How to Set-Up Your Home Office When Telecommuting
Working from home, also known as telecommuting, is an ideal situation for a lot of people. Not only do workers feel more productive when working from home, but it also assists in creating a more ideal work-life balance. In 2008, 1.7 million employed Canadians worked from home at least once a week. This trend of working remotely is continuing to increase as more and more companies are offering this type of flexible work arrangement. Some workers feel they more efficient and experience less distractions when they have this opportunity. Employers can reduce their overhead expenditures, experience higher morale, increased work productivity, and retain employees.
In a recent survey, What Leaders Need to Know About Remote Workers, findings confirmed remote workers are happier, feel more valued, and are more productive. The survey even found there was better, more detailed communication with managers/supervisors and goals and objectives were clearer. However, when working from home, it is important that a home office set-up isn’t too casual or too formal – it needs to be just right!
Setting Up a Good Home Office
There needs to be a distinction between your home and your work space, otherwise you run the risk of poor work-life balance due to the inability to separate the two. Separating yourself from the two ensures during the work hours you are doing your work, not getting consumed by binge watching the latest TV series on Netflix.
Some things to consider when designing your work space are:
- What will you be doing in the space?
- Will anyone be visiting the space?
- What type of materials will be stored or needed?
- Will you be making conference calls or video conferencing?
- When will you be doing the bulk of your work?
Next, consider where your office will be in your home. This is critical in the set-up process. Again, there needs to be a clear distinction between home and work-life. You cannot mix the two. Your office can be in a spare bedroom, basement, converted closet, or another room that isn’t used all that often. Wherever you choose, it needs to be your work space. If you set-up your office in a shared room (e.g. the basement), try creating some sort of partition to physically distinguish your workspace vs. home-space.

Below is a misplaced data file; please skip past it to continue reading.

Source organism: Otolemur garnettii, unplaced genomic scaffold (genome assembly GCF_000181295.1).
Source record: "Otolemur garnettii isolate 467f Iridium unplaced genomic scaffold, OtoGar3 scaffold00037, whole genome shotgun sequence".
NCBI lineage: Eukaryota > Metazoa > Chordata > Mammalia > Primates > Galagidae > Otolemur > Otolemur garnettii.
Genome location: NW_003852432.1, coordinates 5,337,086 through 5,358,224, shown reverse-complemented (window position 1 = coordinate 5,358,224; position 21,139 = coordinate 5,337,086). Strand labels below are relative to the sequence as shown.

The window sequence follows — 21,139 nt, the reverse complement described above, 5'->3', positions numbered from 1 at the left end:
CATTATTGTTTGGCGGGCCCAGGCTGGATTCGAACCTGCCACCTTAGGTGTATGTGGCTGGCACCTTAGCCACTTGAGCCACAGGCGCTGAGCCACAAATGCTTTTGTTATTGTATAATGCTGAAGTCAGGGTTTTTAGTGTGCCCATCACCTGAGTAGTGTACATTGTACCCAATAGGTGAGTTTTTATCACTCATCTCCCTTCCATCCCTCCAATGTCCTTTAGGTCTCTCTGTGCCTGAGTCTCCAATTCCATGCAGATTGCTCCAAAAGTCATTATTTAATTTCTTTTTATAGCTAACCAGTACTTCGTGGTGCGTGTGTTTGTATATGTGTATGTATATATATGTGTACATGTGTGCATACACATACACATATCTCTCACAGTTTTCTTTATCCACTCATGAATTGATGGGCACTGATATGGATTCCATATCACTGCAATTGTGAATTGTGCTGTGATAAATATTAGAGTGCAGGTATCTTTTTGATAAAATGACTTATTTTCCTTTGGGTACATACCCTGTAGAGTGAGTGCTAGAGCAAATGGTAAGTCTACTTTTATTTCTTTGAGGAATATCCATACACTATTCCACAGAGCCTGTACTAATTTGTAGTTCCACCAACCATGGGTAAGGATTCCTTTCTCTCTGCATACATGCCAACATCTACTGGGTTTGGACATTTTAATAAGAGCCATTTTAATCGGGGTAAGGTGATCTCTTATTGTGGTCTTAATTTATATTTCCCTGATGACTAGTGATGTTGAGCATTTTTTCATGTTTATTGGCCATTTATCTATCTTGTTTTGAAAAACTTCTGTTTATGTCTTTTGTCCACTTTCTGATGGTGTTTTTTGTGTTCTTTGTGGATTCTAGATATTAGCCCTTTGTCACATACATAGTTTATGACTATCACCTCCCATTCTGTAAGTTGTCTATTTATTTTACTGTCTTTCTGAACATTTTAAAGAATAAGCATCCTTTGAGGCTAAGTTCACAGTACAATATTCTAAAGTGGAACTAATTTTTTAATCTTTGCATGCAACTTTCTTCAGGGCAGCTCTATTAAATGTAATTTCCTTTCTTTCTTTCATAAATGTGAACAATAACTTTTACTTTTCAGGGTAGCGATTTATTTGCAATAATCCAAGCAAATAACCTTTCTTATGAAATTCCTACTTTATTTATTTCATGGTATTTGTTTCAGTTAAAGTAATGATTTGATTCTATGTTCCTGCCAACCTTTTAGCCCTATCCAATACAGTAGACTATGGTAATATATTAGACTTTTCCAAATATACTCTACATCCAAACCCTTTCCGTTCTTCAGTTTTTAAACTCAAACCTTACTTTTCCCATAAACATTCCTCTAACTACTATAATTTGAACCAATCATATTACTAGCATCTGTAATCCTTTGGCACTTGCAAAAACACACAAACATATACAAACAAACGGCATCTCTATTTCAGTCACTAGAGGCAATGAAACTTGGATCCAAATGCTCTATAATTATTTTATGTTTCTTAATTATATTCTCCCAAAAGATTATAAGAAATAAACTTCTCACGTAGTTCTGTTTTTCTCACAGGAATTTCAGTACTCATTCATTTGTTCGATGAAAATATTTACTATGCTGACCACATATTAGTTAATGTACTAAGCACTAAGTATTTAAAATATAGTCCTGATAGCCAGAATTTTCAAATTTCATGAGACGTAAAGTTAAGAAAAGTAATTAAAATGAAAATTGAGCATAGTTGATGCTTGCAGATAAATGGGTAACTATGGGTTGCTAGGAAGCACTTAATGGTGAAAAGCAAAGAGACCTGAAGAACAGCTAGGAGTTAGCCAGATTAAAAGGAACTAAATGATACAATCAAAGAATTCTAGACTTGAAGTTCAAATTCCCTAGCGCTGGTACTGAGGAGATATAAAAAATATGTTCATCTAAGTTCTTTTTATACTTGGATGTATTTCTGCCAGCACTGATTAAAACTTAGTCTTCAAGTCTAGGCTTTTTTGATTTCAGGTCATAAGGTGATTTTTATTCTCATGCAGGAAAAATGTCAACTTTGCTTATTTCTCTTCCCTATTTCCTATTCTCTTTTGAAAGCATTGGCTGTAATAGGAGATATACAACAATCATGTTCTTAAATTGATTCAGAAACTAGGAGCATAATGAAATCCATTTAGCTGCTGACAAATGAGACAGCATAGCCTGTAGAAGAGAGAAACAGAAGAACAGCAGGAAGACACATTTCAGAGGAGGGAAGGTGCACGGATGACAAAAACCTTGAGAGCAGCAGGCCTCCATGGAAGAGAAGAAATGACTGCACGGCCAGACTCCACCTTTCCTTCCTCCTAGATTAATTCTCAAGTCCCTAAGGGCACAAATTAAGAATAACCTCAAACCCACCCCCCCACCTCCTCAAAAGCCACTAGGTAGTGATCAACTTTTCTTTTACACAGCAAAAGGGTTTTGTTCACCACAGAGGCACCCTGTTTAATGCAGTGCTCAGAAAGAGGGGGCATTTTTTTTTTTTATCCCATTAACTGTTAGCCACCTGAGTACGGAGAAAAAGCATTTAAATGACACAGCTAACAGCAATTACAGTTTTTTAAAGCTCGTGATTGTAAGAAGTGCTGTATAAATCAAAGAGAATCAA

This work space needs to have all your work items, so you can easily retrieve them. Your workspace will need the appropriate furniture, equipment, lighting, and privacy. Adequate lighting is essential for your home office. Try to get as much natural light as possible, and position your desk close and parallel to the window. In addition to natural light, table lamps are said to be preferred with a soft glow, which promotes stress relief compared to overhead lighting, which is more unappealing. Furthermore, corrective lighting can ease bright glares from the computer screen and lessen eye strain and migraines.
The layout of the space and organization is important for productivity and efficiency, as well as ergonomics. Your work station needs to be ergonomically sound to ensure you are minimizing health and safety issues that can arise due to poor positioning and posture. Having a proper desk and chair is important. Doing your work on the couch or bed can lead to musculoskeletal disorders and will be more of a detriment to your productivity than a comfort.
Paint colour is also an important factor when designing our workspace. Colour can have impacts on your mood, energy, perception, focus, productivity, and performance. There is tons of literature on colour psychology and various recommendations on what colours are best for each room in your house. Predominately the colour red affects the body, blue affects the mind, yellow affects self-confidence, and green affects the balance between mind, body, and emotions. If you choose a bright colour, use it as an accent wall with a more natural colour for the remaining walls. However, colour is subjected to the individual.
Personalize the space by adding greenery and personal mementos. Having plants in your office space, such as aloe, spider plants, succulents, cactus, or a peace lily contribute to increased focus, productivity, and cleaner air to breathe, as well as reduces sickness and noise. Add some personal touches that make you happy, a family photo or a picture of your dog, a framed record or some sort of sports memorabilia. Something simple. You don’t need your entire collection of Star Wars figurines watching you work, that might be a bit too much. You want personal items that afford focus, not distraction.
The space needs to be your own. It needs to be a space that makes you want to be there. The space and the items in it should positively influence and enhance the work that you do there; and that makes for a happy, productive worker, a satisfied employer, which have positive effects on the bottom line!
Written by Jenna Kressler | Curriculum Developer
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